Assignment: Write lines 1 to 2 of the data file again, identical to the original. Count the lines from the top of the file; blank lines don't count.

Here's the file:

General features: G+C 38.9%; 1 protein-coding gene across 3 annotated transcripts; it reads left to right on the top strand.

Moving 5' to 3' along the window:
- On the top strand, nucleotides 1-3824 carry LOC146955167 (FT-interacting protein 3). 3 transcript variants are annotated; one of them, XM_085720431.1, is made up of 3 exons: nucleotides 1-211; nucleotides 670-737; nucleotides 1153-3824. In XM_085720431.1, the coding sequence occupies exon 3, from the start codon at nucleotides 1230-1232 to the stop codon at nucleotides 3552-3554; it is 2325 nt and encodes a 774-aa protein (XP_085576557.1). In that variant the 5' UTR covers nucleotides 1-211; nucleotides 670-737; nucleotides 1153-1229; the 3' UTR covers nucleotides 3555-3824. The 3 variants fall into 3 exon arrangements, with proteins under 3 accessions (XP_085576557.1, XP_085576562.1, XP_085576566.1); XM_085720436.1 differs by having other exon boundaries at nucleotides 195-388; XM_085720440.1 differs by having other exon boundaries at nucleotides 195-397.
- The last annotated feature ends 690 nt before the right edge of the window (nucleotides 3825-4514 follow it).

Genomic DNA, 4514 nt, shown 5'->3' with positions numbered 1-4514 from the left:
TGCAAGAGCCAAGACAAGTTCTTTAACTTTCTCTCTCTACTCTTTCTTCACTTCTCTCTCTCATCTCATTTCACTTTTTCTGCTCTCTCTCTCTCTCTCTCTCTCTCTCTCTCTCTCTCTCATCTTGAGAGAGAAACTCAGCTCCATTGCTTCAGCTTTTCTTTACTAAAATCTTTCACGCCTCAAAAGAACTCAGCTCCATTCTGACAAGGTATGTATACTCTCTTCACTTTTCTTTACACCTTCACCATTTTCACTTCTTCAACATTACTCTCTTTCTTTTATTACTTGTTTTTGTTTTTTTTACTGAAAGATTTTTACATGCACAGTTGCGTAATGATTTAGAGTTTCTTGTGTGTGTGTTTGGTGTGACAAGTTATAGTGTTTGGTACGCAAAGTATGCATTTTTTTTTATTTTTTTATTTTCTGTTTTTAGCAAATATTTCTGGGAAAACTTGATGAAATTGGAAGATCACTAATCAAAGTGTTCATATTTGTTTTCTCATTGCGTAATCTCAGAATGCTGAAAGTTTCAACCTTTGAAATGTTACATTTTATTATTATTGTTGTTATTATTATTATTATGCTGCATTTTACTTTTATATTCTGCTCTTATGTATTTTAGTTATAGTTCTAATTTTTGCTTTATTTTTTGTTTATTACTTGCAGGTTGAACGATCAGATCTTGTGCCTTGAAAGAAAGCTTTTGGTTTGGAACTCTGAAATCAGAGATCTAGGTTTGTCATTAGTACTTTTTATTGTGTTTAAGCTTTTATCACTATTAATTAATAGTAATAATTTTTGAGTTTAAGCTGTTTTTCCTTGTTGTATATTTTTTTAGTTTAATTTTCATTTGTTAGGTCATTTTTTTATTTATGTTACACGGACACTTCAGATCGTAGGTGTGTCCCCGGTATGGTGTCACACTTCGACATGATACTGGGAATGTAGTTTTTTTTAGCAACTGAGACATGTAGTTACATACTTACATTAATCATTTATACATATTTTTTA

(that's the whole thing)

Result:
General features: G+C 38.9%; 1 protein-coding gene across 3 annotated transcripts; it reads left to right on the top strand.

Moving 5' to 3' along the window: